I can see where these concerns are coming from, particularly a sense that there’s a strong central government steer towards employability. However, it need not be a zero sum game. Part of my argument is that many of our students do have employability intentions and we should do our best for them. A coherent approach would help us to do that much better. But a traditional strength of adult education (not just WEA) is the mixed economy of provision and the range and variety of outcomes students achieve. This is part of our continuing argument about the importance of adult education and is, I think recognised within the policy community, for example in Government’s approach to the objectives of Adult Community Learning. I don’t however think we should say that we don’t do employability; it’s far too important for thousands of disadvantaged adult students to say that.

The final area of comment was about the need to keep, or develop a critical approach to employability rather than treat the current labour market and employment situation as unproblematic. I agree with this and critical thinking is an important ‘employability’ skill. There is a rich literature about employment that explores, for example, the impact of class, gender, ethnicity and disability on employment experience and prospects. This formed part of the WEA ‘Access to Higher Education’ programme we used to run in Birmingham. Many of the issues in the debate resonated well with the students who were mainly low paid workers, quite a few of whom had experienced prolonged spells of unemployment. One of the main challenges for us as adult educators is to find the point of connection between the initial motivation and ambitions of our students and wider debates and arguments that we think would interest them.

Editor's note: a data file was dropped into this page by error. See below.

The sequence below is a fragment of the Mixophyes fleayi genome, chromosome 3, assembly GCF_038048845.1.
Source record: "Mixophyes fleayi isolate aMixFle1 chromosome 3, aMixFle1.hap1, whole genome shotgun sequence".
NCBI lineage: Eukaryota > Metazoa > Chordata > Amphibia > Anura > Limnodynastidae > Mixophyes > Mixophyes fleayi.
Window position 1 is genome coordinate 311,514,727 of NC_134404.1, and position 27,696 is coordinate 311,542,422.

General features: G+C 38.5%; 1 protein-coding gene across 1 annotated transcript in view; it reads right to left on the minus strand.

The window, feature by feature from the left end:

Ok, that’s enough. Hopefully the discussion will continue although I think my next blog will be on health and wellbeing and what parallel, and distinctive, approaches can be taken there.

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From → Adult Education

4 Comments
  1. Useful summary of the debate thus far. Thanks Pete. I look forward to the Health and Wellbeing dialogue. We need more and more of this………………

  2. Mike Bradley permalink

    I don’t wish to enter into further discussion on the establishing of a framework for the planning of provision of education aimed at assisting students with their employability, whether through directly applicable workplace skills or in improving their more general skills and abilities, but I do wish to turn to the question of liberal arts education for adults.